China: I wouldn't go for the word "formulaic," because I think that's quite harsh. But what I would say is "structured by protocols". The vast majority of fiction certainly is structured like this. Even genuinely, wildly avant garde stuff has its own protocols. So you do have to start from that position.

Then the way you relate to those protocols and that structure is up to you. If you don't want to fall into despair, you have to cheerfully accept it as a norm and move on. But also—and I say this a little more tentatively, because I dislike very much the self-congratulation that can take place within genre fiction—my sense is that, at the moment, there is a little more space for this moving on within the best genre fiction than within the mainstream of "literary" fiction: a bit less anxiety about protocols and structures. And that gives me a certain hope.
I've seen this a bit myself recently but hadn't realized that this is what was happening: a genre so comfortable with itself that it's willing to still be SciFi, or Horror, or whatever, but as part of accepting that and "moving on," transforming itself into something new. To choose an example from 2312, the novel i'm currently reading, you can get stereotypical "hard SciFi" passages in which technologies and/or history are described in detail, but Robinson does this as separate chapters so that he doesn't need to put these explanations into his character's mouths. These sections are like the minor chapters of Moby Dick, except instead of being minor treatises they are made up of - and called - fragments, with the effect being that you're brought up to speed in a way reminiscent of continually channel surfing past the History Channel. I like the approach, and hope to more aspects like this in the future.

Originally posted on Thought Ambience.

Tuesday, June 12, 2012

Running: Better Than Basketball

Slate recently published an interesting take on running. David Stipp put our accomplishment as endurance runners in perspective by claming that the marathon is the only sport that isn't a joke:
Hear me out, sports fans—I'm a basketball nut myself, and so the joke is as much on me as anyone. To see where I’m coming from, you can’t do better than examining basketball’s most physically talented player, Michael Jordan. He was hailed as nearly repealing the law of gravity, and during his prime he made rival players look as if they were moving in slow motion. But Air Jordan wasn't in the same league as a house cat when it comes to leaping. Consider how casually young cats can jump up onto refrigerators. To match that, a man would have to do a standing jump right over the backboard. And a top-notch Frisbee dog corkscrewing through the air eight feet up to snag a whizzing disc makes Jordan look decidedly human when it comes to the fantastic quickness, agility, strength, and ballistic precision various animals are endowed with.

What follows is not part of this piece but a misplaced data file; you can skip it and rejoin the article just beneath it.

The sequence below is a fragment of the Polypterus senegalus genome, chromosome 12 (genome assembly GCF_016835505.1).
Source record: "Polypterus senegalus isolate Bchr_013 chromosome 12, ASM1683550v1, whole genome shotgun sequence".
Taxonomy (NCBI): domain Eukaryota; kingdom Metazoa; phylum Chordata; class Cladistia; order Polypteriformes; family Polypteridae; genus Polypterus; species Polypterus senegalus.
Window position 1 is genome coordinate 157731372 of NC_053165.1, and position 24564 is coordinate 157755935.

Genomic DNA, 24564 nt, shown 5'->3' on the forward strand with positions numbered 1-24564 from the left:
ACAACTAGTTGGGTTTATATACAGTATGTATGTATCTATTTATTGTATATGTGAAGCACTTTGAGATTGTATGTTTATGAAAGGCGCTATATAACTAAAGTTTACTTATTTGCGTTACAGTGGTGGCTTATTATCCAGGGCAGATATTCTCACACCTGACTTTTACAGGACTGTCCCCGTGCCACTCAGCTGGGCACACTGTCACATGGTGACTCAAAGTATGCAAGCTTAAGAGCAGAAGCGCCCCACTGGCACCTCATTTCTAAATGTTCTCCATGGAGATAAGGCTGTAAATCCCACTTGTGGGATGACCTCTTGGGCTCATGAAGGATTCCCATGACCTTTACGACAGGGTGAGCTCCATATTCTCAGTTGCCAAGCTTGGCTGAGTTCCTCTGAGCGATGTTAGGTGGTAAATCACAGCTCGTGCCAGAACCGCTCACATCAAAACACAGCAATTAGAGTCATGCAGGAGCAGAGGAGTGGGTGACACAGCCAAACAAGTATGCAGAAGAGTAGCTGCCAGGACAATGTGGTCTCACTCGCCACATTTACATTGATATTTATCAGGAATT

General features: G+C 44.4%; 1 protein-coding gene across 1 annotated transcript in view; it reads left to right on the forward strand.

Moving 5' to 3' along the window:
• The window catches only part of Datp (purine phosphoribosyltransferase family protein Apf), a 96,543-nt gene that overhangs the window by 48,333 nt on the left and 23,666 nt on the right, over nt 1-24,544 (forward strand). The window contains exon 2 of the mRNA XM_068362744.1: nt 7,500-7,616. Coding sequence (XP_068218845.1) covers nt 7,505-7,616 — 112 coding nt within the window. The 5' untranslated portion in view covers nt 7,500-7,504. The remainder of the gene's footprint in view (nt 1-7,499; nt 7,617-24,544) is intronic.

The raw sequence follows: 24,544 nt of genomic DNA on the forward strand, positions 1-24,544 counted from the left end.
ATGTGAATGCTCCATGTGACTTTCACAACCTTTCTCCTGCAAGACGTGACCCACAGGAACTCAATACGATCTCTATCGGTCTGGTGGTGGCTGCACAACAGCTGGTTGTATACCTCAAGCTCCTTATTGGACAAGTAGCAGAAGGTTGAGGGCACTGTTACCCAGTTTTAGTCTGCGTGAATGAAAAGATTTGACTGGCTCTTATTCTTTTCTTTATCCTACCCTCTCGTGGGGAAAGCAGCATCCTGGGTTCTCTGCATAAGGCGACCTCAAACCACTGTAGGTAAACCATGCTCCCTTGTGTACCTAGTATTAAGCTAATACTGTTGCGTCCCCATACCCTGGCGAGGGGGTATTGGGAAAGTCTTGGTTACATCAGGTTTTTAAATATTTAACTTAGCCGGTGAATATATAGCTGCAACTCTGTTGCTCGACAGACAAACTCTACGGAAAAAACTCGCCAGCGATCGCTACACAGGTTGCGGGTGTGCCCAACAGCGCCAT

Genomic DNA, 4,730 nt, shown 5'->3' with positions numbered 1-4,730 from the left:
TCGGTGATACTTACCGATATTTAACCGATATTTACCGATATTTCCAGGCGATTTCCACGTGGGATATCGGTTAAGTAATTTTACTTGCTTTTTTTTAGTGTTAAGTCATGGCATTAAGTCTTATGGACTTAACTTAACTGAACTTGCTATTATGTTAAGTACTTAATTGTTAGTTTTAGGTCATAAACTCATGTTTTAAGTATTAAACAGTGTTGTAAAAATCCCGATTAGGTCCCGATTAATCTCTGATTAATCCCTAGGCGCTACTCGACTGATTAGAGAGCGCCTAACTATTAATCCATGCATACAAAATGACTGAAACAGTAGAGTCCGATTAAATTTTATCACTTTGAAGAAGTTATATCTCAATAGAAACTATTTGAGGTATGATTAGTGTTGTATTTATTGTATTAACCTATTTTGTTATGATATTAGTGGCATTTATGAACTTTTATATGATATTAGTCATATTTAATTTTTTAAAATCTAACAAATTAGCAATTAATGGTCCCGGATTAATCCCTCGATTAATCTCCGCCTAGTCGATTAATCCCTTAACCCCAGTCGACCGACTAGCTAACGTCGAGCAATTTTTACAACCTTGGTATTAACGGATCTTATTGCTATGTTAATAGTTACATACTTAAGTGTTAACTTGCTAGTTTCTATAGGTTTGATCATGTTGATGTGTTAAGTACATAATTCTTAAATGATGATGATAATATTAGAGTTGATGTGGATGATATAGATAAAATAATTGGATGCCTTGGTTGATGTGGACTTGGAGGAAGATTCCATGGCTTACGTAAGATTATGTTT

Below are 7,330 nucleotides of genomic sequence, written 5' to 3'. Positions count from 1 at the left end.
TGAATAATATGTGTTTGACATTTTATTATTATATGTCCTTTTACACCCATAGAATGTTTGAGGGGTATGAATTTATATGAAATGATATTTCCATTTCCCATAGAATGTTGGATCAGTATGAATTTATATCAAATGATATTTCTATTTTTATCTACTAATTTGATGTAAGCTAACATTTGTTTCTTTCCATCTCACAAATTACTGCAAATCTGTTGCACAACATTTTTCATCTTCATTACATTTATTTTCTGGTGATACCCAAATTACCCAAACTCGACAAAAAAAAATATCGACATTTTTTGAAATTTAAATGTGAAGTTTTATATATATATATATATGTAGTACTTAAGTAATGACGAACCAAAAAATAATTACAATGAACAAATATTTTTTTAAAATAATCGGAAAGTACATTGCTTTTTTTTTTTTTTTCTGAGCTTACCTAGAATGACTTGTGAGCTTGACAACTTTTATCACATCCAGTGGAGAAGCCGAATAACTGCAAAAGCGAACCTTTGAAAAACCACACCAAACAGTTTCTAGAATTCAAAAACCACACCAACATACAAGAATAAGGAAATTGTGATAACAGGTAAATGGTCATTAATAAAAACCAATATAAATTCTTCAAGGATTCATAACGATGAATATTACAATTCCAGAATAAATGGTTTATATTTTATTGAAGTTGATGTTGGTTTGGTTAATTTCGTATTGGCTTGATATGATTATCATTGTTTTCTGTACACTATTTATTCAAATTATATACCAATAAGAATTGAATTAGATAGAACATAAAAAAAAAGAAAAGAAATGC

There's no denying it—our kind started substituting brains for brawn long ago, and it shows: We can't begin to compete with animals when it comes to the raw ingredients of athletic prowess. Yet being the absurdly self-enthralled species we are, we crowd into arenas and stadiums to marvel at our pathetic physical abilities as if they were something special. But there is one exception to our general paltriness: We're the right honorable kings and queens of the planet when it comes to long-distance running.
It's a pretty inspiring take on our sport. Well worth a read!

They're Just Not That Good

I probably wasn't the only Red Sox fan who, upon turning on last night's game after the first inning and seeing the 3-0 score, knew that the Sox had already lost. Gone are the days when the Sox would patiently work on the starting pitcher, scoring a run or two, but waiting to pounce on the relief pitching. No, if the Sox starting pitching  is less than stellar, the game quickly becomes out of reach. It says something to you that the disenbalmed corpse of Scott Podsednik was the Sox best hitter yesterday.

The problem is that the Sox are just not that good. As i've been saying for a while now, they're an average team at best, with average starting pitching and a few above average bats. I'm sure they'll pull off a few more winning streaks along the way, but without Lester, Beckett and Buchholz pitching like aces - and they aren't - this team as constructed is going nowhere. In fact, Lester's performance is probably the most disappointing aspect of this season. We're talking about a guy who led the AL in strikeouts two years ago with 9.7. This year, he's only averaging 6.5 and is looking rattled every time a runner gets on base against him.

So where do we stand? They've lost seven of their last eight games and are 6.5 games out of 1st. The excitement of their last winning streak is gone and they've become boring to watch again. I'm hoping that they'll turn it around, but at the moment don't see any signs of them doing so.

How about you? Are you keeping the faith? Or being depressingly realistic like me?

Monday, June 11, 2012

Nookd in War and Peace

Alyssa pointed me to this article by Saul Tannenbaum which detailed how "Barnes & Noble’s formatter, converting War and Peace for the Nook from a Kindle edition “changed every instance of ‘kindle’ or ‘kindled’ into ‘Nook’ and ‘Nookd’" Both Alyssa and Tannenbaum astutely lift the conversation from an  amusing antidote on the incompetence of profit-focused corporations (OMG classic being butchered!) to a larger issue of quality that even I, in my short time reading eBooks, have noticed. Many of the books that i've read on the kindle suffer from quality issues that I just don't see in printed books - from typos, to formatting issues. Just last night, an entire paragraph of 2313 was presented in italics when it most clearly should have not been. It's a serious problem in the industry, and one that I doubt will get better any time soon, given the eBook price wars.